This trend has driven the use in filmic materials, particularly for carbonated soft drinks and beers market (see Figure 7.21).
Figure 7.21 Typical roll-fed MD shrink sleeving application - Pepsi Co Gatorade Thirst Quencher and Gatorade
For wraparound labeling equipment is designed to use continuous rolls of materials, rather than pre-cut magazine fed labels or sleeves.
With reel-fed systems the cutting, gluing or welding operation takes place on the applicator.
ROLL FED SHRINK (RFS) AND ROSO TM (ROLL ON SHRINK ON) LABELING
In more recent times development in roll-fed shrink labeling has gathered pace.
The descriptions RFS (Roll Fed Shrink Labeling) and ROSO tm (Roll on Shrink On) are typically used to describe roll fed single ply mono-directional shrink materials used to create shrink sleeves. Labels are supplied in a flat roll format using materials that shrink in the machine direction rather than in the transverse direction (as is the case with pre-welded sleeves).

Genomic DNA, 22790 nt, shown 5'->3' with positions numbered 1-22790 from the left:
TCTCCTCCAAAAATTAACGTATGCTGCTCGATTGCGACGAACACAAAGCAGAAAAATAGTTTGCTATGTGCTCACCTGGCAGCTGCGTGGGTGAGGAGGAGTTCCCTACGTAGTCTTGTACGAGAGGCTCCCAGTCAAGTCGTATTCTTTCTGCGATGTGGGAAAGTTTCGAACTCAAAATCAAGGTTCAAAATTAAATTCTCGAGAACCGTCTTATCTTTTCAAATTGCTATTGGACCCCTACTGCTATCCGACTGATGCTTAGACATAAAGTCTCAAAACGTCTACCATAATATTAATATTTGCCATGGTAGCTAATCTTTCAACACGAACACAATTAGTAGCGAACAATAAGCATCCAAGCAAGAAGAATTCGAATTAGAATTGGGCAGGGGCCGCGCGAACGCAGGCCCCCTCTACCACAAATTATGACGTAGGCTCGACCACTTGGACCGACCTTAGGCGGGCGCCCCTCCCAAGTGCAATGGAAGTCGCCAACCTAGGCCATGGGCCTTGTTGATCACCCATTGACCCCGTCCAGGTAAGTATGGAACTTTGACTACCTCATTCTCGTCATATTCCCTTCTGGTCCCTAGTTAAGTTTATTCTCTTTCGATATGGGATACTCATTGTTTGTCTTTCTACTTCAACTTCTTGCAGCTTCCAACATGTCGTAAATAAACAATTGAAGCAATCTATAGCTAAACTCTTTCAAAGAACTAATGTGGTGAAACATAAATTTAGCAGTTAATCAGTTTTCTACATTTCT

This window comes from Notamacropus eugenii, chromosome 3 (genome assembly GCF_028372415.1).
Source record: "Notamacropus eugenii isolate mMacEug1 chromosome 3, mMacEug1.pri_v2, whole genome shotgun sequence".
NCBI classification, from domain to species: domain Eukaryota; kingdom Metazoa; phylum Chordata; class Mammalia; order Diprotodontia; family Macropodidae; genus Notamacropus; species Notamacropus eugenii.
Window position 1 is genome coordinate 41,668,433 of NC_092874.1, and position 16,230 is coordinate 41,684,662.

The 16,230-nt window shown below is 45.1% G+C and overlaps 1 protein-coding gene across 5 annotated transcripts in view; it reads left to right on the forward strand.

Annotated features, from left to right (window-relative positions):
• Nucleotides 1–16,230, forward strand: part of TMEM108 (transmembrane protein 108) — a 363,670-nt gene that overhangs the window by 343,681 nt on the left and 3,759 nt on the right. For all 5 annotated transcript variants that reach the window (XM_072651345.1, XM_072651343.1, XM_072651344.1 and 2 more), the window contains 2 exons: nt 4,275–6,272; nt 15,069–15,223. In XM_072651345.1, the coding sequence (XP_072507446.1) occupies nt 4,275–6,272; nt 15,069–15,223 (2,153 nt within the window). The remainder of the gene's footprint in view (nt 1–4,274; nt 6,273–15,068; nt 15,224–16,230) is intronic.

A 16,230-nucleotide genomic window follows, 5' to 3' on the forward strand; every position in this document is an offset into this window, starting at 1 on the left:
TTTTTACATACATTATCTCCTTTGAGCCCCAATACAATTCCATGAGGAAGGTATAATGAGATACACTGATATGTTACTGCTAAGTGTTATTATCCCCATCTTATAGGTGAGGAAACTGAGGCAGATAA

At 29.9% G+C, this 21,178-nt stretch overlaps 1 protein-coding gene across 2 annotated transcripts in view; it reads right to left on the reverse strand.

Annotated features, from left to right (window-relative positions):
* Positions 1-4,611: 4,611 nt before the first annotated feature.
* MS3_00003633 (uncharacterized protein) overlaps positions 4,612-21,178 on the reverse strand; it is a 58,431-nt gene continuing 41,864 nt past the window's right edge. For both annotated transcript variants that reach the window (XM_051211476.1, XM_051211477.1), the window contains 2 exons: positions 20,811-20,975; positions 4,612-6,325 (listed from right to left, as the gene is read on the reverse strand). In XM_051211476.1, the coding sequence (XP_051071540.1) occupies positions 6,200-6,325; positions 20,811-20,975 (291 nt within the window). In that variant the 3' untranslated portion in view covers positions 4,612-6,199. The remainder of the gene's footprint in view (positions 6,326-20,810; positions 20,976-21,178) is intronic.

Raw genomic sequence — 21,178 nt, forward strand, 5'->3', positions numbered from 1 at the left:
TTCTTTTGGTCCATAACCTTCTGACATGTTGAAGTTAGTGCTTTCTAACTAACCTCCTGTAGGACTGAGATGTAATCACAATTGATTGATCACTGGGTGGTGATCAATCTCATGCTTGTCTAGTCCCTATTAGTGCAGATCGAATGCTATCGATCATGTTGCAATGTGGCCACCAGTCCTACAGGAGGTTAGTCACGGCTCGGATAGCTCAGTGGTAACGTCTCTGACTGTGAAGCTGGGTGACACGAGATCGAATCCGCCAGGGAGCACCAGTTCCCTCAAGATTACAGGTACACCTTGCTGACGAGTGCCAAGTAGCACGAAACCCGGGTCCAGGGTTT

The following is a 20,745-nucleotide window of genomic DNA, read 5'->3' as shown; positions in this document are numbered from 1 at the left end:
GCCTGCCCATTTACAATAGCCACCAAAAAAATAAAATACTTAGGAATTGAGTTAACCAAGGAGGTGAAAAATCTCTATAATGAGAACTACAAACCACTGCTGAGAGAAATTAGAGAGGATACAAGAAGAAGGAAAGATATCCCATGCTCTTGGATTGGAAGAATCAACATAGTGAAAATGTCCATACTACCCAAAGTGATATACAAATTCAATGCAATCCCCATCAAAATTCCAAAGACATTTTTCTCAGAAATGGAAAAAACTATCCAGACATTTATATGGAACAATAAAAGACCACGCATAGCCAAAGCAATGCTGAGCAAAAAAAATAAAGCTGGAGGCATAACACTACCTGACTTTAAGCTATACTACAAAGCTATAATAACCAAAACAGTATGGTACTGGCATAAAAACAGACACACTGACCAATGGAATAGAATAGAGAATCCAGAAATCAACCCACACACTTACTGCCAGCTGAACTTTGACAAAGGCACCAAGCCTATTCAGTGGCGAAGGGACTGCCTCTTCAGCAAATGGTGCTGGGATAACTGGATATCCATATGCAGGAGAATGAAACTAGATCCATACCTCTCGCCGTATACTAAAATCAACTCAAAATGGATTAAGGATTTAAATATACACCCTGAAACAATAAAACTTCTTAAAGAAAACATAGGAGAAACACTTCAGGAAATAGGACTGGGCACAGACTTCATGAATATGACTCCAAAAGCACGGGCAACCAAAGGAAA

RFS labels use a metal mandrel on the labeling machine to form the seam, with the seam completed using laser or sonic welding or a heated bar. The completed tube is placed over the container before being shrunk into place.
ROSO mono directional (MD) shrink labels describe roll fed single ply materials that are formed into tubes using adhesives and the container as the mandrel during the application process.
Typically ROSO labels have low shrinkage rates of 12-20 percent compared with RFS labels that have higher shrinkage rates of up to 55 percent.
TYPICAL MANUFACTURING AND APPLICATION PROCESS
The process begins with a flat reel of material being printed using one of the major conventional and digital printing processes. On some materials polymer surface modification or coating may be required to improve printability.